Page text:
Renouncing Masculinity (and reclaiming my humanity)

In my previous blog about John Piper’s so-called complementarianism, the key issue at stake was assumptions about sex and gender roles. Complementarians assume that human relationships are (or should be) shaped by a binary structure. According to Piper and Gruden (in their truly horrible Recovering Biblical Manhood and Womanhood), “masculinity is a sense of benevolent responsibility to lead, provide for and protect women in ways appropriate to a man’s differing relationships.” Conversely, “femininity is a freeing disposition to affirm, receive, and nurture strength and leadership from worthy men in ways appropriate to a woman’s differing relationships.”

It seems to me obvious that human relationships resist binaries such as that proposed by Piper and fellow complementarians; people are just too diverse to be classified in simplistic ways. More to the point, a person’s sex has very little to do with whether he or she is gifted to lead, provide for, and protect – or affirm, receive, and nurture – and ideally every person should develop a character capable of each of these traits. Any assertion that one’s sex predetermines leadership or its complementary “disposition to affirm” (by which is meant submission) is inherently sexist. It’s just as bad as saying that a white person is gifted to “lead and protect,” and a black person to “affirm and receive.” It’s not good enough to pretend that men and women are equal in being but subordinate in function, when what we assume that a person can (or should) do is central to their being.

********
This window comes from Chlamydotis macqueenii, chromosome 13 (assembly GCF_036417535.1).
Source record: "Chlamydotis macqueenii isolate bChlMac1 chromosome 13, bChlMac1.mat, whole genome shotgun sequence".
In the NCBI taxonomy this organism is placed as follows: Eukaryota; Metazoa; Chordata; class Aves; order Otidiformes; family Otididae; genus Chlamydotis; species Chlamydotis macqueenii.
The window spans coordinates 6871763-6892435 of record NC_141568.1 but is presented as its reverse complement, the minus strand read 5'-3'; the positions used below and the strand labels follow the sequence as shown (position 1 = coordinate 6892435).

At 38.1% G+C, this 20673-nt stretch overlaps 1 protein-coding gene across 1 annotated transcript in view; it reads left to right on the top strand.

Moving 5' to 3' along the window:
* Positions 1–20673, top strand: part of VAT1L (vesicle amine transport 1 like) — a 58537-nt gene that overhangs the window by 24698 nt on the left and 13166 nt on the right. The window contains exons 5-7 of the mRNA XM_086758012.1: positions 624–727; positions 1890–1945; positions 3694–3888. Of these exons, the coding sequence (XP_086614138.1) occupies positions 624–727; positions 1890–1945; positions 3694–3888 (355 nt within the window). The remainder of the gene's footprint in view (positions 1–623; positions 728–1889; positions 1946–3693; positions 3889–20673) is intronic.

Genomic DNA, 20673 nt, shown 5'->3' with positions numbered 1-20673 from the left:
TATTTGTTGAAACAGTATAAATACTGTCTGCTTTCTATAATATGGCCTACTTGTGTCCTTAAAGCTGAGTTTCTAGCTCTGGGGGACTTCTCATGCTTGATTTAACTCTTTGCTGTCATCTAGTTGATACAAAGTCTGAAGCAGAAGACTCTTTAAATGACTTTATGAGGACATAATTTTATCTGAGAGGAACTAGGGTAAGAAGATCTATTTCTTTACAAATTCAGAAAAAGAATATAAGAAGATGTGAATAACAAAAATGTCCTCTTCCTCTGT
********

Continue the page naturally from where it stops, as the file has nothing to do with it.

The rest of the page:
I’ve always resisted binary definitions of masculinity and femininity. Secular versions such as John Gray’s Men Are from Mars and Women from Venus are just as dumb as the Christian equivalent in books such as John Eldridge’s Wild at Heart, with their warrior/hunter/rescuing men and princess/passive/longing to be rescued women.

But my abstract reflections on gender have been made personal by the accident that left me a quadriplegic. This was brought home to me recently by an insightful question by my friend Lauren. We have shared the reading of a book by Tom Shakespeare, Sexual Politics of Disability: Untold Desires, which, among other things, reflects on the implications of disability for masculinity. In response, Lauren said: